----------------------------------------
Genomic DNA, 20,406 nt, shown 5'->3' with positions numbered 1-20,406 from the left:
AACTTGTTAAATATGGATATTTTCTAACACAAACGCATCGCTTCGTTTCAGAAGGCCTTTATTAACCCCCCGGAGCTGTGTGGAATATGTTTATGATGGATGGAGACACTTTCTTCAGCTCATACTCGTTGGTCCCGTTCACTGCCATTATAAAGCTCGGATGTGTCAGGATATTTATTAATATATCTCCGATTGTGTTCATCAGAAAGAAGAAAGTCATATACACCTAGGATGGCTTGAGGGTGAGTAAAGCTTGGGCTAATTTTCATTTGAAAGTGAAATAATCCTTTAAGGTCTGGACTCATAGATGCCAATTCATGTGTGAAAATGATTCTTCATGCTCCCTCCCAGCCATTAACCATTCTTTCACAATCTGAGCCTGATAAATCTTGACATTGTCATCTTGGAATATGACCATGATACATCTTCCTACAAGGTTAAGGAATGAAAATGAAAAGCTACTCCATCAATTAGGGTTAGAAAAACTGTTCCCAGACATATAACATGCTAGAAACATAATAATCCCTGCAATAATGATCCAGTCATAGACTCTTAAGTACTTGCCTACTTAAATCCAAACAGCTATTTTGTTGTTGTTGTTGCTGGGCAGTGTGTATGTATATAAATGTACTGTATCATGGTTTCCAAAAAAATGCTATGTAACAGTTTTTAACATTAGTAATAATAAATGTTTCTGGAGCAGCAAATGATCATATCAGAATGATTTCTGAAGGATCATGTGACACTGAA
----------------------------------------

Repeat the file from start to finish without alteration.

Genomic DNA, 20,406 nt, shown 5'->3' with positions numbered 1-20,406 from the left:
AACTTGTTAAATATGGATATTTTCTAACACAAACGCATCGCTTCGTTTCAGAAGGCCTTTATTAACCCCCCGGAGCTGTGTGGAATATGTTTATGATGGATGGAGACACTTTCTTCAGCTCATACTCGTTGGTCCCGTTCACTGCCATTATAAAGCTCGGATGTGTCAGGATATTTATTAATATATCTCCGATTGTGTTCATCAGAAAGAAGAAAGTCATATACACCTAGGATGGCTTGAGGGTGAGTAAAGCTTGGGCTAATTTTCATTTGAAAGTGAAATAATCCTTTAAGGTCTGGACTCATAGATGCCAATTCATGTGTGAAAATGATTCTTCATGCTCCCTCCCAGCCATTAACCATTCTTTCACAATCTGAGCCTGATAAATCTTGACATTGTCATCTTGGAATATGACCATGATACATCTTCCTACAAGGTTAAGGAATGAAAATGAAAAGCTACTCCATCAATTAGGGTTAGAAAAACTGTTCCCAGACATATAACATGCTAGAAACATAATAATCCCTGCAATAATGATCCAGTCATAGACTCTTAAGTACTTGCCTACTTAAATCCAAACAGCTATTTTGTTGTTGTTGTTGCTGGGCAGTGTGTATGTATATAAATGTACTGTATCATGGTTTCCAAAAAAATGCTATGTAACAGTTTTTAACATTAGTAATAATAAATGTTTCTGGAGCAGCAAATGATCATATCAGAATGATTTCTGAAGGATCATGTGACACTGAA